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Gazneli Sultanate - 962-1183 AD

Among the Turkish condottieri who rose to high office in Northern Persia was one Alptagin, who, falling out with his Samanid lord, established himself with a couple of thousand followers in the fortress of Ghazni in the heart of the Afghan mountains (a. D. 962). Here, in a kind of no-man's-land, secure from interference, he made his little kingdom, and here after an interval his slave Sabuktagin reigned in his stead (976). The new ruler was not content with the original stronghold of his master. He gathered under his banner the neighbouring Afghan tribes, added whole provinces to his dominions-Laghman to the east in the Kabul valley and Sistan on the Persian side-and, when called to support the tottering Samanid prince of Bokhara against the encroaching Turks, he turned the occasion to his own advantage and placed his son Mahmud in command of the rich province of Khorasan.

Sabuktagin was the first Moslem who attempted the invasion of India from the northwest. He went but a little way, it is true; his repeated defeat of Jaipal, the Brahman raja of the Panjab, in the Kabul valley, ended only in the temporary submission of the Indian king and the payment of tribute; but it pointed the way to Hindustan. Sabuktagin died in 997 before he could accomplish any larger scheme, but his son more than realized his most daring dreams.

Mahmud had all his father's soldierly energy and spirit of command, joined to a restless activity, a devouring ambition, and the temper of a zealot. Zeal for Islam was the dominant note of the tenth-century Turks, as of most new converts. The great missionary creed of Mohammed, which to the Arabs and Persians had become a familiar matter of routine, was a source of fiery inspiration to the untutored men of the steppes. To spread the faith hy conquest doubled their natural zest for battle and endowed them with the devoted valour of martyrs. Mahmud was a staunch Moslem, and if his campaigns against the idolaters brought him rich store of treasure and captives, it was in his eyes no more than the fit reward of piety; and in the intervals between his forays into heathendom he would sit down and copy Korans for the welfare of his soul.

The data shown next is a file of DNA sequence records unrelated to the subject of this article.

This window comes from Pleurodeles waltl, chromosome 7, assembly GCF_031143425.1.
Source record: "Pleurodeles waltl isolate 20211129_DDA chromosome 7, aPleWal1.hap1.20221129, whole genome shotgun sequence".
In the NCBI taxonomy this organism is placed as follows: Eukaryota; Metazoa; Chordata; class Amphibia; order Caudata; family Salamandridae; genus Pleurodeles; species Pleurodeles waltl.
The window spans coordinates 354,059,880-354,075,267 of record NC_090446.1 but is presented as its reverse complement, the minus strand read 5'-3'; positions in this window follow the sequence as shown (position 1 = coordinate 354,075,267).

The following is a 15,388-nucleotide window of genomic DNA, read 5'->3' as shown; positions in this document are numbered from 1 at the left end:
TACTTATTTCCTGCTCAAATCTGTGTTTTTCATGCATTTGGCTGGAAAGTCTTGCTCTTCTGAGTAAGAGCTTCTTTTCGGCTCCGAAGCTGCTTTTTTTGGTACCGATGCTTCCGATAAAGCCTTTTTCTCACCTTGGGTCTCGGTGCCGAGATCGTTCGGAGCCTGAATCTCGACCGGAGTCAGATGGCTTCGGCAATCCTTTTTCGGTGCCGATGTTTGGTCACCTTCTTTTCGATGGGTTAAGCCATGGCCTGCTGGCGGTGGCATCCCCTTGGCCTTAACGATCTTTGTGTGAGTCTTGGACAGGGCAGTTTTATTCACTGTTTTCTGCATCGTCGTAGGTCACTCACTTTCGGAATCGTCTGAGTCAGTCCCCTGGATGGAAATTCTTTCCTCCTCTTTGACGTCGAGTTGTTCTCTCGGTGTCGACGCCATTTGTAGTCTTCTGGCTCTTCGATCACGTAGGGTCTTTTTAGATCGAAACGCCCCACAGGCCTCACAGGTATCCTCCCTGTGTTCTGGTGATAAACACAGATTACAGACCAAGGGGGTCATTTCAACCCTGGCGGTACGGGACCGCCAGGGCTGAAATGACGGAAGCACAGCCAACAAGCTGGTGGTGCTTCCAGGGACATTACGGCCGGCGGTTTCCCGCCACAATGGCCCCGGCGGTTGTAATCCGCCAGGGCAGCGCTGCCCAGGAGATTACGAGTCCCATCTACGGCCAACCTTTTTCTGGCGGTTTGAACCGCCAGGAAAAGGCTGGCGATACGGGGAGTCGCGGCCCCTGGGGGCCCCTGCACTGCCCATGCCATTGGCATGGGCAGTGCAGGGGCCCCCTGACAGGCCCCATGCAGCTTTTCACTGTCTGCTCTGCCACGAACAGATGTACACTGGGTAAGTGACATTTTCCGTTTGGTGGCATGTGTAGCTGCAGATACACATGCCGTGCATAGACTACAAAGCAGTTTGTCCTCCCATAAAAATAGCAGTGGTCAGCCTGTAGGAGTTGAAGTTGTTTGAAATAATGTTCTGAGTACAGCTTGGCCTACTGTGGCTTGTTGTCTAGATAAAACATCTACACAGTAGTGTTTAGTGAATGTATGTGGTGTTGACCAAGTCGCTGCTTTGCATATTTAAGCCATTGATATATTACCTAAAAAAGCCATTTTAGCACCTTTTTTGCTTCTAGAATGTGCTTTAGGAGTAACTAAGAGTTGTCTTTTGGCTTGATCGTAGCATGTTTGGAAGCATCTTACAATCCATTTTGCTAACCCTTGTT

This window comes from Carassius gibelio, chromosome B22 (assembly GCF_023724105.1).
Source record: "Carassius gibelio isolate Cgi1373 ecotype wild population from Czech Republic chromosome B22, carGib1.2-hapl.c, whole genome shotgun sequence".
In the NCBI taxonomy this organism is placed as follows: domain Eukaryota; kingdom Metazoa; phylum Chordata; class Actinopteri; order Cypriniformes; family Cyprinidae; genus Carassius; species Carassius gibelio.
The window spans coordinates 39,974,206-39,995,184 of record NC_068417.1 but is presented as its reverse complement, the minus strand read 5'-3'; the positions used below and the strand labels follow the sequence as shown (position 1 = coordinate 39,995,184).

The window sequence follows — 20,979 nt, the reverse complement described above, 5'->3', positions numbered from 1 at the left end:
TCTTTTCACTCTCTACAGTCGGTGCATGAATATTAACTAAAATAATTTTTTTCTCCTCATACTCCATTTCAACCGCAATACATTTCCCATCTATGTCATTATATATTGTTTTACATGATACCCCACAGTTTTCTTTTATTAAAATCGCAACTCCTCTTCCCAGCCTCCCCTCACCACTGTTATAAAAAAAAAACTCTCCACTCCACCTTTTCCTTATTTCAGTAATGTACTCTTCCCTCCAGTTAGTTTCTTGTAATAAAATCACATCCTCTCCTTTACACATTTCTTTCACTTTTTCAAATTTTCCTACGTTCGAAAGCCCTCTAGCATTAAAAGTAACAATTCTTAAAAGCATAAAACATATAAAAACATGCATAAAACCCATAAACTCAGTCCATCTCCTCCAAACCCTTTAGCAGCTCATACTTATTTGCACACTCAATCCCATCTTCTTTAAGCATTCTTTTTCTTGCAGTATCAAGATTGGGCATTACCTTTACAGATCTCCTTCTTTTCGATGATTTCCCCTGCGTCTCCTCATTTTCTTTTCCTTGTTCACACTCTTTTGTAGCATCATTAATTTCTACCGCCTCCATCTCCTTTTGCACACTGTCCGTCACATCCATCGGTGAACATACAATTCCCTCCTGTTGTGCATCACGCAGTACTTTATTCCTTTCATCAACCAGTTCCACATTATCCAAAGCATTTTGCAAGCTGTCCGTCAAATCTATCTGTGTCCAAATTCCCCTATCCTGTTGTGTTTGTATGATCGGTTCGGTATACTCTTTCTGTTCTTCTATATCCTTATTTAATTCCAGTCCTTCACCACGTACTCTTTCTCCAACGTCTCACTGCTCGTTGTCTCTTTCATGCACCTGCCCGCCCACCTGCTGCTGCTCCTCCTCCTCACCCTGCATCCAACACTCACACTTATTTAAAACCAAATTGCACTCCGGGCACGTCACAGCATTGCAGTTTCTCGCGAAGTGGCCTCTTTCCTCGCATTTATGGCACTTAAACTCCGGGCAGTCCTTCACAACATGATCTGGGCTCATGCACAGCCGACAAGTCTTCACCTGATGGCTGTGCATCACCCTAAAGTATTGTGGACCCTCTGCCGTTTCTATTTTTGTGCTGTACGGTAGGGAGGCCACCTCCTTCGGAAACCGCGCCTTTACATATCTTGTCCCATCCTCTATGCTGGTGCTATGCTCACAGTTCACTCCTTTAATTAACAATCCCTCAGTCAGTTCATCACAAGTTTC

The caliph of Baghdad, who had probably outgrown such illusions, was not the man to balk a willing sword. He sent Mahmud his pontifical sanction and the official diploma of investiture as rightful lord of Ghazni and Khorasan, and in the height of satisfaction Mahmud vowed that every year he would wage a Holy War against the infidels of Hindustan.

If he did not keep the letter of his vow, he fell little short. Between the years 1000 and 1026 he made at least sixteen distinct campaigns in India, in which he ranged across the plains from the Indus to the Ganges. His first attack was, of course, upon the frontier towns of the Khaibar pass. His father's old enemy, Jaipal, endeavoured in vain to save Peshawar. Mahmud sent out 15,000 of his best horsemen and utterly routed him, despite his larger forces and his 300 elephants. Jaipal and fifteen of his kindred were brought captives before the conqueror. Their jewelled necklaces, worth, it is said, 180,000 dinars, or almost 90,000 apiece, were torn off, and half a million of slaves, and booty past all reckoning, according to the florid statements of the Oriental historians, fell into the hands of the Moslems. Mahmud was not cruel; he seldom indulged in wanton slaughter; and when a treaty of peace had been concluded, the raja and his friends were set free.

Gibbon sums up the history of Asiatic dynasties as " one unceasing round of valour, greatness, discord, degeneracy, and decay." The kingdom Mahmud founded endured indeed for a century and a half after his death, but it diminished with every decade. It was not so much the result, however, of the discord and degeneracy of his successors, though discord began at once in the rivalry between his sons, and degeneracy was shown in the luxury of the court. It was rather the inevitable consequence of the increasing pressure of the western Turks, the Ghuzz and other Turkman clans who were pouring into the pastures of Khorasan.

What the adventurers of Ghazni had done, others of the same bold and capable race might also achieve, and the pastoral Seljuks, who now flocked from the Oxus lands southward into Persia, were led by chiefs who proved themselves Mahmud's equals in generalship and his superiors in power of organization. Their brilliant career of conquest cut off all Mahmud's Persian possessions in less than ten years after the Idol-breaker had passed away from the scene of his triumphs. By 1038 Tughril Beg the Seljuk was proclaimed king of Khorasan, and when Mahmud's son, Mas'ud, at last awakened to the danger of the shepherd clans, whose presence he had tolerated within his borders, and marched in 1040 to subdue the rebels, he was utterly defeated at Dandanakan near Merv, and thenceforward Persia was lost to the house of Ghazni.